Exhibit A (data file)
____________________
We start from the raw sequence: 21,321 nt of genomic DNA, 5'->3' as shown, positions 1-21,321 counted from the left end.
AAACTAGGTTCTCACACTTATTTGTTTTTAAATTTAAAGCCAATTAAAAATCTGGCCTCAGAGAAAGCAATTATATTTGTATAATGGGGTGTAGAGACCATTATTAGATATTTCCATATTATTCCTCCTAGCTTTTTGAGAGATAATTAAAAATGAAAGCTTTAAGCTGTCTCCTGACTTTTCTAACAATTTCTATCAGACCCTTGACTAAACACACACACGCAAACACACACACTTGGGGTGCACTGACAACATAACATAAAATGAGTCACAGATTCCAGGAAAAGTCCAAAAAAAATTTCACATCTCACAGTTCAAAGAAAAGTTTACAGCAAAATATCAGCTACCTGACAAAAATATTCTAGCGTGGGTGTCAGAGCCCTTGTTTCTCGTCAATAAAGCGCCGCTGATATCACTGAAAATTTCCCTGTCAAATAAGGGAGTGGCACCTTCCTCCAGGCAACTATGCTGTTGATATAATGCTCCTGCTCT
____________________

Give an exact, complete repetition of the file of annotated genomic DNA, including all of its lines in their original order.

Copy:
We start from the raw sequence: 21,321 nt of genomic DNA, 5'->3' as shown, positions 1-21,321 counted from the left end.
AAACTAGGTTCTCACACTTATTTGTTTTTAAATTTAAAGCCAATTAAAAATCTGGCCTCAGAGAAAGCAATTATATTTGTATAATGGGGTGTAGAGACCATTATTAGATATTTCCATATTATTCCTCCTAGCTTTTTGAGAGATAATTAAAAATGAAAGCTTTAAGCTGTCTCCTGACTTTTCTAACAATTTCTATCAGACCCTTGACTAAACACACACACGCAAACACACACACTTGGGGTGCACTGACAACATAACATAAAATGAGTCACAGATTCCAGGAAAAGTCCAAAAAAAATTTCACATCTCACAGTTCAAAGAAAAGTTTACAGCAAAATATCAGCTACCTGACAAAAATATTCTAGCGTGGGTGTCAGAGCCCTTGTTTCTCGTCAATAAAGCGCCGCTGATATCACTGAAAATTTCCCTGTCAAATAAGGGAGTGGCACCTTCCTCCAGGCAACTATGCTGTTGATATAATGCTCCTGCTCT